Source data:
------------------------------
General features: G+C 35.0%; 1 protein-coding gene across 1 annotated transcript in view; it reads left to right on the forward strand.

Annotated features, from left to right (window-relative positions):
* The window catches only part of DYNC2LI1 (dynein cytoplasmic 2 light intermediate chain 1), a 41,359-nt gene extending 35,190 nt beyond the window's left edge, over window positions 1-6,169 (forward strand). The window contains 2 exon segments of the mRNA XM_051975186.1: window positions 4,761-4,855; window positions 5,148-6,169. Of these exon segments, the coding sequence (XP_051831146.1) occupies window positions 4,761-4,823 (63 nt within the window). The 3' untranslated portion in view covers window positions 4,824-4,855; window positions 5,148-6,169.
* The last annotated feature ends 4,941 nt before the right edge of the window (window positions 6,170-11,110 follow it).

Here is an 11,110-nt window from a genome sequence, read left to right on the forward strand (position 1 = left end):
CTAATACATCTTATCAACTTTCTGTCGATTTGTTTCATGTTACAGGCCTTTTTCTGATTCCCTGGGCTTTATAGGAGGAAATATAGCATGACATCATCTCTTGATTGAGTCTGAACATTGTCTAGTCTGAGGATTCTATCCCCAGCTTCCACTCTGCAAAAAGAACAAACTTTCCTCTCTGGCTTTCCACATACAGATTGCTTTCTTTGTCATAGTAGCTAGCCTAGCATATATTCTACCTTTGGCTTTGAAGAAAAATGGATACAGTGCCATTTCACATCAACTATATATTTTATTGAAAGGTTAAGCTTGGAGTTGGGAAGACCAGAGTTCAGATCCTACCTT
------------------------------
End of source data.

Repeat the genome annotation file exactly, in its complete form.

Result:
General features: G+C 35.0%; 1 protein-coding gene across 1 annotated transcript in view; it reads left to right on the forward strand.

Annotated features, from left to right (window-relative positions):
* The window catches only part of DYNC2LI1 (dynein cytoplasmic 2 light intermediate chain 1), a 41,359-nt gene extending 35,190 nt beyond the window's left edge, over window positions 1-6,169 (forward strand). The window contains 2 exon segments of the mRNA XM_051975186.1: window positions 4,761-4,855; window positions 5,148-6,169. Of these exon segments, the coding sequence (XP_051831146.1) occupies window positions 4,761-4,823 (63 nt within the window). The 3' untranslated portion in view covers window positions 4,824-4,855; window positions 5,148-6,169.
* The last annotated feature ends 4,941 nt before the right edge of the window (window positions 6,170-11,110 follow it).

Here is an 11,110-nt window from a genome sequence, read left to right on the forward strand (position 1 = left end):
CTAATACATCTTATCAACTTTCTGTCGATTTGTTTCATGTTACAGGCCTTTTTCTGATTCCCTGGGCTTTATAGGAGGAAATATAGCATGACATCATCTCTTGATTGAGTCTGAACATTGTCTAGTCTGAGGATTCTATCCCCAGCTTCCACTCTGCAAAAAGAACAAACTTTCCTCTCTGGCTTTCCACATACAGATTGCTTTCTTTGTCATAGTAGCTAGCCTAGCATATATTCTACCTTTGGCTTTGAAGAAAAATGGATACAGTGCCATTTCACATCAACTATATATTTTATTGAAAGGTTAAGCTTGGAGTTGGGAAGACCAGAGTTCAGATCCTACCTT